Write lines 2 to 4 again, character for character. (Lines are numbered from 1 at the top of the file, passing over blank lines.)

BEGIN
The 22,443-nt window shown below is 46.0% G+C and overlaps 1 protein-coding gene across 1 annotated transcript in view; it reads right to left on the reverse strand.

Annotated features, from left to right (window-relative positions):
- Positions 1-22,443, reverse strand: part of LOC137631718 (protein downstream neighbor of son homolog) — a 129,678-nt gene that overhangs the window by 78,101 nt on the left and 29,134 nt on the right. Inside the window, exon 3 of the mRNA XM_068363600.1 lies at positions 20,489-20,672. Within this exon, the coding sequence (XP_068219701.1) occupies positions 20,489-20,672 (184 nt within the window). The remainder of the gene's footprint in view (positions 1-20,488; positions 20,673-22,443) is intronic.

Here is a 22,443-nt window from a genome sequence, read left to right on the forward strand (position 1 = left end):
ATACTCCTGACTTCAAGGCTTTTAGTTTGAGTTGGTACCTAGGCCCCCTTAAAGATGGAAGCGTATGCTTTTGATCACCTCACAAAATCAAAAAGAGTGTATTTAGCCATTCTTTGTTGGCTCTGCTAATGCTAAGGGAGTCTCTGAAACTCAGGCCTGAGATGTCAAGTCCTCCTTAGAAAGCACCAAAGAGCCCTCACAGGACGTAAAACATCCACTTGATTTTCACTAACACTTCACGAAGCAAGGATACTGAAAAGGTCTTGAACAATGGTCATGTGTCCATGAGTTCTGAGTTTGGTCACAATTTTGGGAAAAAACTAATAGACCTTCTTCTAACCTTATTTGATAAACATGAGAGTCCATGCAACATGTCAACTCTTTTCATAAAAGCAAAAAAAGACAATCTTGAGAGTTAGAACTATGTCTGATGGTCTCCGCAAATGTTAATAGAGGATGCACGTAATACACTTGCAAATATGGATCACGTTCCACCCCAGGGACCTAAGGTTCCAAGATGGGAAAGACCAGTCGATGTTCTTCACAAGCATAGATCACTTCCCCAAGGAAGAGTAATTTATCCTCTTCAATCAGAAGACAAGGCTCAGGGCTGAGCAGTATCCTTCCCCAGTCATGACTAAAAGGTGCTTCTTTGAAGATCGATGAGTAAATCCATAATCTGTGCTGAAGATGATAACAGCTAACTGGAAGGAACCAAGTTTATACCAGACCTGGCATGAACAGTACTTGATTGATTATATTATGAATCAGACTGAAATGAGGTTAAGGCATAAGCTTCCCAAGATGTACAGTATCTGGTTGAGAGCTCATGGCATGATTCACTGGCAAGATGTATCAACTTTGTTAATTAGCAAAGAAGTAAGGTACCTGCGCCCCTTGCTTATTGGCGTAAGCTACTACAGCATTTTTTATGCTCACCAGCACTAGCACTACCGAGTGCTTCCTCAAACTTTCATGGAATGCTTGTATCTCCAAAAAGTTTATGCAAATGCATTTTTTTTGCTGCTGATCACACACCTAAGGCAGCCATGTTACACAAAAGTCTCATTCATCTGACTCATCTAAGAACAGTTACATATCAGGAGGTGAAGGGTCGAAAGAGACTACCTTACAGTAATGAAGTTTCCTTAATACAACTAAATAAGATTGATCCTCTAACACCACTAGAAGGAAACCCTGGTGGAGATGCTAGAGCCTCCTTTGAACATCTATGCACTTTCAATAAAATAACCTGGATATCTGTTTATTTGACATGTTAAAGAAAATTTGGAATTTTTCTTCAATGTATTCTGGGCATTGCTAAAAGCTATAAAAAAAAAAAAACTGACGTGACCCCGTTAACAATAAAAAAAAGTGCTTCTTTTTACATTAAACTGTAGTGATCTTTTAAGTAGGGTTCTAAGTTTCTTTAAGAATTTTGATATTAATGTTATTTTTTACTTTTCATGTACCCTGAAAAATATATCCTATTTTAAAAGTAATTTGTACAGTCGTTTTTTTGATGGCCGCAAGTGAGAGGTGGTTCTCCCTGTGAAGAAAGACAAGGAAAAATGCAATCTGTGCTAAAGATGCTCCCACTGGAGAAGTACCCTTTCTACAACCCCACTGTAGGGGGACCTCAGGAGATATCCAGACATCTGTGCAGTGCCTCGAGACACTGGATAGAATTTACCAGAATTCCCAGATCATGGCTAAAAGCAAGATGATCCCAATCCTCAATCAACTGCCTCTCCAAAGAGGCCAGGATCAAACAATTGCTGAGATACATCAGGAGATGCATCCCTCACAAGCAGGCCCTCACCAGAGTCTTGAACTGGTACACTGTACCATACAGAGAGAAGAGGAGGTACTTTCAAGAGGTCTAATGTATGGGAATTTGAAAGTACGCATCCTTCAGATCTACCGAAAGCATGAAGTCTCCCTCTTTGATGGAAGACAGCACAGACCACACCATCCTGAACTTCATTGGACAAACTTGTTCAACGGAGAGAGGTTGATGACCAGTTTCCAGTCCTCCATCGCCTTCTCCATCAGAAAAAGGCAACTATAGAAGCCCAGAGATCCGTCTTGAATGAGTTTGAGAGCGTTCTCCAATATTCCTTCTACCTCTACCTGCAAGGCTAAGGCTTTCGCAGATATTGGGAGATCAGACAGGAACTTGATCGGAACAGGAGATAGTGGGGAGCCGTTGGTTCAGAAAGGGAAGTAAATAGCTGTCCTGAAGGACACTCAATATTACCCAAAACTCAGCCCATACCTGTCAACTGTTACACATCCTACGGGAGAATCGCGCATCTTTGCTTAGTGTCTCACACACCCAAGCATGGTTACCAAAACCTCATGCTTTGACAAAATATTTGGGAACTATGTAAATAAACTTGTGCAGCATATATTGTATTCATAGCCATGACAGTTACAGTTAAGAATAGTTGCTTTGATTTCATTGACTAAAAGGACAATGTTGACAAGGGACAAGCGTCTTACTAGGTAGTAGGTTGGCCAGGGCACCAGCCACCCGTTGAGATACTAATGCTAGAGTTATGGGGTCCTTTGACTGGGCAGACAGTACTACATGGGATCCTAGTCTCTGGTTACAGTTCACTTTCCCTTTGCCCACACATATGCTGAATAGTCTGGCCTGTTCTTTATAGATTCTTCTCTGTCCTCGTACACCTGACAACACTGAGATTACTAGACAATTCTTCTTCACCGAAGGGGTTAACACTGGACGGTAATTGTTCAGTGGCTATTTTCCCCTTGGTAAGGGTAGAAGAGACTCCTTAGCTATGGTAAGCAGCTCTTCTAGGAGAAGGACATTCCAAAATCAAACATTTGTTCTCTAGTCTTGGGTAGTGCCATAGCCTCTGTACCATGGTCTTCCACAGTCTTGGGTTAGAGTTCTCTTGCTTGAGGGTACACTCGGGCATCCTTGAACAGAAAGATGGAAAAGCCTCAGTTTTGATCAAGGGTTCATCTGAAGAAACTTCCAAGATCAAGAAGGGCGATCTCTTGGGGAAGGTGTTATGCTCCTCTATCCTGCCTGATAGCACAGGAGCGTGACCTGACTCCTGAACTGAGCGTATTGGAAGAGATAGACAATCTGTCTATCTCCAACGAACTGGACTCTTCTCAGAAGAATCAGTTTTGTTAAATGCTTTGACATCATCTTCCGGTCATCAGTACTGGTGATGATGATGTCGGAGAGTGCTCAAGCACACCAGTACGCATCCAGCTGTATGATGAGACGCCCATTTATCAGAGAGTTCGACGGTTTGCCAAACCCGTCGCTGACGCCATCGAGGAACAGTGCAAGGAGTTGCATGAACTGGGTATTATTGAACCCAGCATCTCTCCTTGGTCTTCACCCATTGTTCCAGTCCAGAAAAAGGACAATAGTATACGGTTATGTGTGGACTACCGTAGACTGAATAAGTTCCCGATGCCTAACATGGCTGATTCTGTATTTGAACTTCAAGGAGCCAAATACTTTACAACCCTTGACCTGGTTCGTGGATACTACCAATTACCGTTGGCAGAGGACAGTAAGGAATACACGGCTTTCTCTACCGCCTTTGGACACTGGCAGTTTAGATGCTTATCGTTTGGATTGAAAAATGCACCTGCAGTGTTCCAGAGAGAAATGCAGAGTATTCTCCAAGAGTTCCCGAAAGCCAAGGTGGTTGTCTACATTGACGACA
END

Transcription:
Annotated features, from left to right (window-relative positions):
- Positions 1-22,443, reverse strand: part of LOC137631718 (protein downstream neighbor of son homolog) — a 129,678-nt gene that overhangs the window by 78,101 nt on the left and 29,134 nt on the right. Inside the window, exon 3 of the mRNA XM_068363600.1 lies at positions 20,489-20,672. Within this exon, the coding sequence (XP_068219701.1) occupies positions 20,489-20,672 (184 nt within the window). The remainder of the gene's footprint in view (positions 1-20,488; positions 20,673-22,443) is intronic.

Here is a 22,443-nt window from a genome sequence, read left to right on the forward strand (position 1 = left end):